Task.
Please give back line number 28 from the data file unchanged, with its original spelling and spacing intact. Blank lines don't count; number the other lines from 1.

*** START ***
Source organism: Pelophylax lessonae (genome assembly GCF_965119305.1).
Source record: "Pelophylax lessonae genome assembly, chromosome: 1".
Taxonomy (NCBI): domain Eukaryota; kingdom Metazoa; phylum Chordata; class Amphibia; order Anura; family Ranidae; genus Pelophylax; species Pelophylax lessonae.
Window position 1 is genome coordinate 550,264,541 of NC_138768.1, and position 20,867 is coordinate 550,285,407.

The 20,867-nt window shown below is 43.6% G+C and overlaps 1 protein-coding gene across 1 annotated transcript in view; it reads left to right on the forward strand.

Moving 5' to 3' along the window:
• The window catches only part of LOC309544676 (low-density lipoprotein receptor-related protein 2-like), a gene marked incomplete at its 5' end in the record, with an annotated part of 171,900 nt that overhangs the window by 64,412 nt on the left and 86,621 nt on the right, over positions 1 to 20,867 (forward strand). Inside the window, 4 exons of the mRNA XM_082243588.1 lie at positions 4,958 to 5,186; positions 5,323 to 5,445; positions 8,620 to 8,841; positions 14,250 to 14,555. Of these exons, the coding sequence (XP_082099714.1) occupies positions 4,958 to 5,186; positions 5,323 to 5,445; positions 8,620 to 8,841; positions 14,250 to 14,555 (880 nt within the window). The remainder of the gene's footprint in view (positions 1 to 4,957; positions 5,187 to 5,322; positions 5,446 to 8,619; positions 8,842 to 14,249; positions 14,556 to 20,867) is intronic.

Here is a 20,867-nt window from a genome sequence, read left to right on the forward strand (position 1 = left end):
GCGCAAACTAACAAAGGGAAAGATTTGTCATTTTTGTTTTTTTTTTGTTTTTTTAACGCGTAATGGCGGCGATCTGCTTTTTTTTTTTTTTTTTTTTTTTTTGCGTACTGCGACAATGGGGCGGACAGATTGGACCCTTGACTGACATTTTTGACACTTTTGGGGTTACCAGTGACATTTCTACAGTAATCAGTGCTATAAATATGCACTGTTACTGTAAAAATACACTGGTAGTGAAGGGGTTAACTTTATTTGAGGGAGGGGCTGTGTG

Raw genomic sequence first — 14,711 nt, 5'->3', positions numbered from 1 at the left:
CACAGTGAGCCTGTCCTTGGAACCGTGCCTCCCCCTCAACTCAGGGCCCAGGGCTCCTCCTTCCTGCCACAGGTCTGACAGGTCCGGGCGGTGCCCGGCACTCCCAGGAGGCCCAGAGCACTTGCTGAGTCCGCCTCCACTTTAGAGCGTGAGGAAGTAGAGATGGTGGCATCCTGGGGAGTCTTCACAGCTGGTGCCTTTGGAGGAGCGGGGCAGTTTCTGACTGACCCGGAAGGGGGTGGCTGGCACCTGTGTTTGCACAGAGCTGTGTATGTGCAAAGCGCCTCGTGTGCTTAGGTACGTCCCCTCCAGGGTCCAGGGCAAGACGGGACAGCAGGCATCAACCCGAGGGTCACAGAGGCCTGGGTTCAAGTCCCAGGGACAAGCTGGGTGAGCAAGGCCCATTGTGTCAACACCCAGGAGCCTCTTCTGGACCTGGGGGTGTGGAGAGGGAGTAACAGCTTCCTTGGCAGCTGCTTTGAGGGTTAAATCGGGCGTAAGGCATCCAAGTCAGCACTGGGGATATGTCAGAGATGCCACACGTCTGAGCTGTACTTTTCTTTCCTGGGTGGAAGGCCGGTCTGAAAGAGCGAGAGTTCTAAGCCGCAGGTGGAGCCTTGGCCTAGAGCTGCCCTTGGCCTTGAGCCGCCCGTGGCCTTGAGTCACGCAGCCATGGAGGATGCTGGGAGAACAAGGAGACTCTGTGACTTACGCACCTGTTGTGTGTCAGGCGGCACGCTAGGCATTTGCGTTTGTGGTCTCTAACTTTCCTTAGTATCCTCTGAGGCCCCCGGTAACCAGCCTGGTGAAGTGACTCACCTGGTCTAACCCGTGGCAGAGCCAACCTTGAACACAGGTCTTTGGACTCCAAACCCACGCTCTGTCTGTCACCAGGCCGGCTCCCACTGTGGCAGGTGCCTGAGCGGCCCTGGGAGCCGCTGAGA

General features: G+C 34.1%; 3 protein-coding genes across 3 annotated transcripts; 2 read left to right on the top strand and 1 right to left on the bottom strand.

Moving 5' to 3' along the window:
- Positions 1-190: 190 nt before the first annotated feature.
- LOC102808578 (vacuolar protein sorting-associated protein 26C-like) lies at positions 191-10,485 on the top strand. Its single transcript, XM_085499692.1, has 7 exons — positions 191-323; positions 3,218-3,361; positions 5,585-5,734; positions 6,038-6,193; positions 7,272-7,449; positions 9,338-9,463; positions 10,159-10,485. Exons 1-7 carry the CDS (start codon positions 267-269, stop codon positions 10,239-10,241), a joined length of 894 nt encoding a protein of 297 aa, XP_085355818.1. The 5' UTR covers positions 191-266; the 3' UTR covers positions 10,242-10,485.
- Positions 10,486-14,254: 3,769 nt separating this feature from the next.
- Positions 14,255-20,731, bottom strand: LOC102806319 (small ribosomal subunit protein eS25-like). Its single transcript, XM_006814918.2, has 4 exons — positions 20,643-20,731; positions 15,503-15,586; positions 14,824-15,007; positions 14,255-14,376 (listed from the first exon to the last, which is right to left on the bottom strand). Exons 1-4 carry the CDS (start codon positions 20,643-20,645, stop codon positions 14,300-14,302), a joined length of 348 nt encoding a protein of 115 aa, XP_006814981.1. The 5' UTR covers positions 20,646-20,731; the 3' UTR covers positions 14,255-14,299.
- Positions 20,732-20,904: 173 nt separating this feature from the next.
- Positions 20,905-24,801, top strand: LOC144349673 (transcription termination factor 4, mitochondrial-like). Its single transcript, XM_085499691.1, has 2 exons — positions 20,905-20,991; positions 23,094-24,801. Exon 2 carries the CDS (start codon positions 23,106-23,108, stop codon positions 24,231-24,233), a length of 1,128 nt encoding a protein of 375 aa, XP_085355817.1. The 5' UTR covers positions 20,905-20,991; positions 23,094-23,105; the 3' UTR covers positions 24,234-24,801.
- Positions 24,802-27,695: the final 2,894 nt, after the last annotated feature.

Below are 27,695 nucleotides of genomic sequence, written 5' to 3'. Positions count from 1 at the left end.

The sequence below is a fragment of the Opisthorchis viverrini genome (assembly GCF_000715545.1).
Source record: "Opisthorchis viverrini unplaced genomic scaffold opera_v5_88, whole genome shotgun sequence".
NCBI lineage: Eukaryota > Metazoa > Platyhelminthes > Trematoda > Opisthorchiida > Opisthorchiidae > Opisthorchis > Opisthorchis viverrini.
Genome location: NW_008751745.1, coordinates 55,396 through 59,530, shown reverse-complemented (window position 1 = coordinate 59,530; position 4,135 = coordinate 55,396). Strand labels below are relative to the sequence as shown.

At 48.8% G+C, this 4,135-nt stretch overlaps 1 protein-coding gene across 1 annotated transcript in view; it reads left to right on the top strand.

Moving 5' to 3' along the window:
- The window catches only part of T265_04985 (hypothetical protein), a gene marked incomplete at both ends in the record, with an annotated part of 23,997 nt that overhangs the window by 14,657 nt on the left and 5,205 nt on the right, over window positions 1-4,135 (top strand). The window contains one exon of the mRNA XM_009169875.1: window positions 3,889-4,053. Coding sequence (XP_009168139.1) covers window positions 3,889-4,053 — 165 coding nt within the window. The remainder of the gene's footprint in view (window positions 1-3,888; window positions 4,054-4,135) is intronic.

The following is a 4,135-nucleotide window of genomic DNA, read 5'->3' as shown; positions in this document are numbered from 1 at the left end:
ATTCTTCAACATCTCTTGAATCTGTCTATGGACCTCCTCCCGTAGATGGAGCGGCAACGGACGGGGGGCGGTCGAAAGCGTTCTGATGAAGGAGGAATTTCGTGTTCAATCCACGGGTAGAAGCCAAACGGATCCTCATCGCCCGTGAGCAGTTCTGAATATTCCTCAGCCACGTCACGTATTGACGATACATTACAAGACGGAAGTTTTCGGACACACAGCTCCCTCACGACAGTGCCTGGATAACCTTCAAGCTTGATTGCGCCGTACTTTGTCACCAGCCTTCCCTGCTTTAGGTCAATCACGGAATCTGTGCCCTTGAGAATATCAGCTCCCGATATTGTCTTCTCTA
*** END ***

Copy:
- The window catches only part of T265_04985 (hypothetical protein), a gene marked incomplete at both ends in the record, with an annotated part of 23,997 nt that overhangs the window by 14,657 nt on the left and 5,205 nt on the right, over window positions 1-4,135 (top strand). The window contains one exon of the mRNA XM_009169875.1: window positions 3,889-4,053. Coding sequence (XP_009168139.1) covers window positions 3,889-4,053 — 165 coding nt within the window. The remainder of the gene's footprint in view (window positions 1-3,888; window positions 4,054-4,135) is intronic.